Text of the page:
- I’m a huge fan of music. I played the violin, clarinet, trumpet and guitar as a kid. Listening to music (especially live) always makes me happy in a way that few other things do. My favorite bands right now include Citizen Cope, The XX, TV on the Radio, Wilco and Rilo Kiley. One day I want to play in a band again. A blues band maybe.
- I’ve lived in Portland, Seattle, Chicago, Houston, San Francisco and Mexico. Houston kinda sucked, but everywhere else was awesome. I’m from a suburb outside of Portland, OR called Vancouver. The Pacific Northwest is great, but the rain really gets to you after a while.
- My favorite movies include Rushmore and The Big Lebowski. I like movies that are sharp and funny and intelligent. Juno and Forgetting Sarah Marshall are pretty awesome too. I’m also a sucker for great acting and directing on the scale of Day-Lewis in There Will Be Blood or Penn in Milk.
- I have a big ego. Not like Kanye big, but big. My wife knows what I’m talking about. I don’t know if other people know that. Hopefully it just comes across as confidence. In my writing it probably hasn’t come across much. That’s because my ego is tempered by occasionally being scared shitless that the entire life I’ve been building could come crumbling down at any time. Ego tends to get suppressed while you’re attempting something new and difficult.
- I like to drink. I’ll drink anything beside red wine (gives me migraines). Beer, whiskey, scotch, gin, vodka, you name it. Not that I’m an alcoholic or anything. I just like to have a good time. Oh, and I also like this drink called Fernet Branca that’s popular in San Francisco and Argentina, but virtually unknown elsewhere. Most people think it tastes like mouthwash. I think it’s delightful.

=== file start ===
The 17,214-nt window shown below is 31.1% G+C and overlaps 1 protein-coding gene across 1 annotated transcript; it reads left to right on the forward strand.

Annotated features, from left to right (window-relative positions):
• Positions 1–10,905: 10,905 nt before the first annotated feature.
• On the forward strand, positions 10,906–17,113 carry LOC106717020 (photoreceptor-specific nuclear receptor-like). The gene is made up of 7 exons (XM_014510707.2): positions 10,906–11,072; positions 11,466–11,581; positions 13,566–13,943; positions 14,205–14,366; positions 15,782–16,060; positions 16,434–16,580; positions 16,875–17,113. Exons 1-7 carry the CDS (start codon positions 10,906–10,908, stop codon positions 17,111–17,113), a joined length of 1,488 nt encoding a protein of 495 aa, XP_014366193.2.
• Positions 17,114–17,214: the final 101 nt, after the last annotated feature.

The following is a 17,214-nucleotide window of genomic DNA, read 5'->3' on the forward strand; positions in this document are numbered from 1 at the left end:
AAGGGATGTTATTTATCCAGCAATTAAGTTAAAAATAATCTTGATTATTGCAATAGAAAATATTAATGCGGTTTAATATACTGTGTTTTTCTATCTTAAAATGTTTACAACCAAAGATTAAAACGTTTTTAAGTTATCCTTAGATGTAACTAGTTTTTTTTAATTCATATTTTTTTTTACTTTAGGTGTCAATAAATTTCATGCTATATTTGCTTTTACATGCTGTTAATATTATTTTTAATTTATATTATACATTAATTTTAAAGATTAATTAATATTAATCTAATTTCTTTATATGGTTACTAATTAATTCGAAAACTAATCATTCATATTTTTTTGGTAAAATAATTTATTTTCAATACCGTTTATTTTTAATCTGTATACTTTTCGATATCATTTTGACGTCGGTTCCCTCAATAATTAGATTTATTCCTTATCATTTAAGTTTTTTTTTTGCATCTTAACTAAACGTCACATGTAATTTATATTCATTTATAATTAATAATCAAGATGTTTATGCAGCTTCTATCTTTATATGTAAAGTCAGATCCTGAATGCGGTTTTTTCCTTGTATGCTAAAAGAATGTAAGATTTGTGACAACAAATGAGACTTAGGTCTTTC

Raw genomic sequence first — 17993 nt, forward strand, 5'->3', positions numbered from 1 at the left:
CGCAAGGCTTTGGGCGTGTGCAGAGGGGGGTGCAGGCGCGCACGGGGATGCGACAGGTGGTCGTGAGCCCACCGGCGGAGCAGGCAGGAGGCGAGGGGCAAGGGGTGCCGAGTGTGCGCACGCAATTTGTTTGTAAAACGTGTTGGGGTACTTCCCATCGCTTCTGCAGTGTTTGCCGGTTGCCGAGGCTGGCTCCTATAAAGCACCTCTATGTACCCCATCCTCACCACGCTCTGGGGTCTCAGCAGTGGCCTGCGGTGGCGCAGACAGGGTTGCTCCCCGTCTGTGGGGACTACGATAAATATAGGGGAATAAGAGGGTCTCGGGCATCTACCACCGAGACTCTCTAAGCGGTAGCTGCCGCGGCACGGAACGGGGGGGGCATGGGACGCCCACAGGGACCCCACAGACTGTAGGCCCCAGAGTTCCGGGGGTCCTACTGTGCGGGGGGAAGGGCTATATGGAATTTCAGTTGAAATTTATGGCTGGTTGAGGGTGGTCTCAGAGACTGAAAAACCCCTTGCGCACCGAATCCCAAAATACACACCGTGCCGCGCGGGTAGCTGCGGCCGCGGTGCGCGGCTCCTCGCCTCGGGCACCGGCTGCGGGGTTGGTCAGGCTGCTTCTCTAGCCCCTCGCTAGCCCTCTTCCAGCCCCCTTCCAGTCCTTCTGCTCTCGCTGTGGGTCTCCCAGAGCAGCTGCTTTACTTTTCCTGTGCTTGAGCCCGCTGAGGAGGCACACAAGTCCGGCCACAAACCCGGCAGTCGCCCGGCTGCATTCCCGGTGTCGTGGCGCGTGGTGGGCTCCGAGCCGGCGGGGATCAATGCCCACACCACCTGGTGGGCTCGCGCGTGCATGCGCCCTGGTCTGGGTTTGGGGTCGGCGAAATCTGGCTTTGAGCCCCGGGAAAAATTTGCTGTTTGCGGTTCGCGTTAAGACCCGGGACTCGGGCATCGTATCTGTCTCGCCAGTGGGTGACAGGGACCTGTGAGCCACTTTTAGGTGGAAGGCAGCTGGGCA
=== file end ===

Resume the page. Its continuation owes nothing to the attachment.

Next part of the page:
- In certain circles, I’m known to do the worm at parties.
- I’ve worked as a consultant for a lot of really big companies. Allstate, Microsoft, Kaiser, Wellpoint, Enron (yes, that Enron), Safeco and Premera. I guess it took me seven tries to figure out I don’t like working for big companies.
- Over the course of 5 years, I flew over half a million miles for work. That’s a hell of a crappy way to live.
- When I was younger, I nearly blew my hand off and killed my dog with makeshift fireworks. Thank god I’m more careful now.
- I worked full-time all the way through college. I grew up poor and didn’t know that getting loans and going away to college was really an option. So, I got a full time job when I was 18 working for the county Sheriff’s office as a clerk. I ended up becoming the IT guy for hundreds of cops, custody officers and administrative staff. I worked on cool projects like implementing an electronic police reporting system. I also got to shoot guns, drive cop cars and go out on duty calls. The cops I worked with were mostly great people who cared about the community. Oh and college? It took me five years to complete.